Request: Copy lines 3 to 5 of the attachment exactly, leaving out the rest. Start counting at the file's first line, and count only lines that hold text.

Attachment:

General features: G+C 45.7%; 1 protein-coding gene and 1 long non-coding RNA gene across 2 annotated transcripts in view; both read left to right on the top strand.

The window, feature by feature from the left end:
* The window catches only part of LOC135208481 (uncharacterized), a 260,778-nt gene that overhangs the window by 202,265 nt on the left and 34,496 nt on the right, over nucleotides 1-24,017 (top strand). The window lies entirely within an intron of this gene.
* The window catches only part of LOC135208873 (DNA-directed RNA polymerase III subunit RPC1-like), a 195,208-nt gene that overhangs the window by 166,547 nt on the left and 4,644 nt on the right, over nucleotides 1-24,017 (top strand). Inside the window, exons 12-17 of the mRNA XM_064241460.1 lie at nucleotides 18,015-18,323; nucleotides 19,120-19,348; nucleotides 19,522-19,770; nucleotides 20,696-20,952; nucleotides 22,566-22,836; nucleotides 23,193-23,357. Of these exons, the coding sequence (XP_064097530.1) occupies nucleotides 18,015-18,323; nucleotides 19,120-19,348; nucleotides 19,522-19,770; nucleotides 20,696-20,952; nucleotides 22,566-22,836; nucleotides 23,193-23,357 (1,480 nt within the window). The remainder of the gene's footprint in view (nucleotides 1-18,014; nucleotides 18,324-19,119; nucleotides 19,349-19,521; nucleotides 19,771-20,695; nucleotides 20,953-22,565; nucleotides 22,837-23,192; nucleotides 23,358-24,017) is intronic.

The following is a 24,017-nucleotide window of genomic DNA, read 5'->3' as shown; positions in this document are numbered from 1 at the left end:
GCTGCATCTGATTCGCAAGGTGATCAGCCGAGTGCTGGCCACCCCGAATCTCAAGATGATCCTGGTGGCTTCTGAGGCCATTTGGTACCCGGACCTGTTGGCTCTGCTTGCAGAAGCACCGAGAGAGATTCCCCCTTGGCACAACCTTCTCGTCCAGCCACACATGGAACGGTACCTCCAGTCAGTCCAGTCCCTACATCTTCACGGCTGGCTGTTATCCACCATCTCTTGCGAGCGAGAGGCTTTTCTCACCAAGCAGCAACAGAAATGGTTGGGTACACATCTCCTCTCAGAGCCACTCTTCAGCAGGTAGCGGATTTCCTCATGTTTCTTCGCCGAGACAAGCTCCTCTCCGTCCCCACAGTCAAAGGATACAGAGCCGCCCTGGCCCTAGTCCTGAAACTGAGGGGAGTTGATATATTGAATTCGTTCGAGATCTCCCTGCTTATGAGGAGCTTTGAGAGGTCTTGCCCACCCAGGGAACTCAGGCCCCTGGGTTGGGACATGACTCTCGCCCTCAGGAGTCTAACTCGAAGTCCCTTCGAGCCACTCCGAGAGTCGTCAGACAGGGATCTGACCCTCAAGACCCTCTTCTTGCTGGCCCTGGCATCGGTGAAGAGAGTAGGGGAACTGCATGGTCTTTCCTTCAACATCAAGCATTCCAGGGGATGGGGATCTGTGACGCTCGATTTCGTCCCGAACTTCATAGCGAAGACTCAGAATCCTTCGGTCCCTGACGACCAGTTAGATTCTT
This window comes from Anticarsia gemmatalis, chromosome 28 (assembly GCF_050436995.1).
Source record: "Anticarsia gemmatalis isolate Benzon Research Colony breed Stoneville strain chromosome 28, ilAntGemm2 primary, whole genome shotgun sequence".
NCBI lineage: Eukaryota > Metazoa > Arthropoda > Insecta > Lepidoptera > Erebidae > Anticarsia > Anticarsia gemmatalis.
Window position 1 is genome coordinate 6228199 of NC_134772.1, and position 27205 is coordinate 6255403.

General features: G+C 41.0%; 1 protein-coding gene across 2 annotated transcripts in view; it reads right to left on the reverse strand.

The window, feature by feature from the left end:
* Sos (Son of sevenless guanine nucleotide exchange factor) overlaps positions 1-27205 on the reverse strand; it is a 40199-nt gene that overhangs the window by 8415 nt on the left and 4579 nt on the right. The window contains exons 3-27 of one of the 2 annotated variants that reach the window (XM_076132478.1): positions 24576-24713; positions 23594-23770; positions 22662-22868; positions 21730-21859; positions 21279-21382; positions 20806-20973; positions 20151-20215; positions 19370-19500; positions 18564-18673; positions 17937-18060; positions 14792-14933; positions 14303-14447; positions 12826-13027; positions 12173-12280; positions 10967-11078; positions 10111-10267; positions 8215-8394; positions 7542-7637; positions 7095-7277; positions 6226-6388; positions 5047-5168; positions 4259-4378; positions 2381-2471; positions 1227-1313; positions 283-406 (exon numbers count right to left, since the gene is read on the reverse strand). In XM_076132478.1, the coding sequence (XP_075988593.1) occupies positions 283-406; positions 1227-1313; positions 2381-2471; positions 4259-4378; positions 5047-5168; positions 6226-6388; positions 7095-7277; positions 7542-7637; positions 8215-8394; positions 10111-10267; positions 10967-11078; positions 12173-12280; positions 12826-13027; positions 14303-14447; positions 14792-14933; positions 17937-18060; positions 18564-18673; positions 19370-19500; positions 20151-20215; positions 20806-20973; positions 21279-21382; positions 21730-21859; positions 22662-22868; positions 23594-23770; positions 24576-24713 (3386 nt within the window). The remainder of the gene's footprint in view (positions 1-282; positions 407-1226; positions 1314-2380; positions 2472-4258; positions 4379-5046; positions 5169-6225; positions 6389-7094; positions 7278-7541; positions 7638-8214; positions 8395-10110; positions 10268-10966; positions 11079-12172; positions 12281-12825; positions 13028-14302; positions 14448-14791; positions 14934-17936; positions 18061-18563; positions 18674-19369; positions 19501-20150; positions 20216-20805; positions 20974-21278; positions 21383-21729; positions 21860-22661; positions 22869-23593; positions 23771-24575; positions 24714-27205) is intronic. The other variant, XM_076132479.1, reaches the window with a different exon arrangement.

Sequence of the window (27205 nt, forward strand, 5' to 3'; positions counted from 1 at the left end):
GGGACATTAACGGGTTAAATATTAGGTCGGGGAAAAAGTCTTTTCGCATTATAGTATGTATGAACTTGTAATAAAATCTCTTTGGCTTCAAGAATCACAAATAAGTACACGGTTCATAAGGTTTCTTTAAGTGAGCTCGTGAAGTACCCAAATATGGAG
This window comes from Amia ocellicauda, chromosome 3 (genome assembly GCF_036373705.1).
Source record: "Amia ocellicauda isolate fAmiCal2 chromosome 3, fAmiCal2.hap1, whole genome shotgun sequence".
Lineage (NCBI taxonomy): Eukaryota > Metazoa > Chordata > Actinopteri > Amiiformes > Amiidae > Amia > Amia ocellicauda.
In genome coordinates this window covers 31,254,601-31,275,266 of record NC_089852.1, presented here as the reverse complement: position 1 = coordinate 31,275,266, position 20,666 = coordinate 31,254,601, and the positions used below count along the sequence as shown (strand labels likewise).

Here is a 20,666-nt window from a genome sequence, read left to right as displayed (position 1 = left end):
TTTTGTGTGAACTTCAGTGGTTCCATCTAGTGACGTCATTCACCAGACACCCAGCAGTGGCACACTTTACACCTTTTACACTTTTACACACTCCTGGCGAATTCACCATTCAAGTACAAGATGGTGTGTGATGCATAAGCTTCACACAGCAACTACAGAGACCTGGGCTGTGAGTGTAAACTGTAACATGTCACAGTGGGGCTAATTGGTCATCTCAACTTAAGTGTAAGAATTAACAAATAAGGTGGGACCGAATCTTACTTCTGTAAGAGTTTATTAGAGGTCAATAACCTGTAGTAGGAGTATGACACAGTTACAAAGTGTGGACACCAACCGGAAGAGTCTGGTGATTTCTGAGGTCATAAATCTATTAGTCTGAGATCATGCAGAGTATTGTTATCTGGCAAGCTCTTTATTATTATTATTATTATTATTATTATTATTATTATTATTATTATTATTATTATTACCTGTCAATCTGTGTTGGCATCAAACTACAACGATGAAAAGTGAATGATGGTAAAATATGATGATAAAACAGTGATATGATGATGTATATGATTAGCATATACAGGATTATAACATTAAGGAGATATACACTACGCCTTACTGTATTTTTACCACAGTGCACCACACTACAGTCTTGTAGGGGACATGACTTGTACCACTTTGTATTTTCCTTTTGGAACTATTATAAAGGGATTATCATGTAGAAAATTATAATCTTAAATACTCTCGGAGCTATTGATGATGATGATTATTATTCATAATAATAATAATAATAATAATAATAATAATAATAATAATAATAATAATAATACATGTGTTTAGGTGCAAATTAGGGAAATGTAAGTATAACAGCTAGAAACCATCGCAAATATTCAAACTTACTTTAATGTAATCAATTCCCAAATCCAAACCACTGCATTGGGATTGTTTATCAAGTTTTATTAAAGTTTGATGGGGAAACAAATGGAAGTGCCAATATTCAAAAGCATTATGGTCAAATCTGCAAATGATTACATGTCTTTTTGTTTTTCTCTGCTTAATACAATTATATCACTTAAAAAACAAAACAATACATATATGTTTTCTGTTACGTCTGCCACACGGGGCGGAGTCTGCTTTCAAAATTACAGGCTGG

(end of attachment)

* The window catches only part of LOC135208481 (uncharacterized), a 260,778-nt gene that overhangs the window by 202,265 nt on the left and 34,496 nt on the right, over nucleotides 1-24,017 (top strand). The window lies entirely within an intron of this gene.
* The window catches only part of LOC135208873 (DNA-directed RNA polymerase III subunit RPC1-like), a 195,208-nt gene that overhangs the window by 166,547 nt on the left and 4,644 nt on the right, over nucleotides 1-24,017 (top strand). Inside the window, exons 12-17 of the mRNA XM_064241460.1 lie at nucleotides 18,015-18,323; nucleotides 19,120-19,348; nucleotides 19,522-19,770; nucleotides 20,696-20,952; nucleotides 22,566-22,836; nucleotides 23,193-23,357. Of these exons, the coding sequence (XP_064097530.1) occupies nucleotides 18,015-18,323; nucleotides 19,120-19,348; nucleotides 19,522-19,770; nucleotides 20,696-20,952; nucleotides 22,566-22,836; nucleotides 23,193-23,357 (1,480 nt within the window). The remainder of the gene's footprint in view (nucleotides 1-18,014; nucleotides 18,324-19,119; nucleotides 19,349-19,521; nucleotides 19,771-20,695; nucleotides 20,953-22,565; nucleotides 22,837-23,192; nucleotides 23,358-24,017) is intronic.

The following is a 24,017-nucleotide window of genomic DNA, read 5'->3' as shown; positions in this document are numbered from 1 at the left end: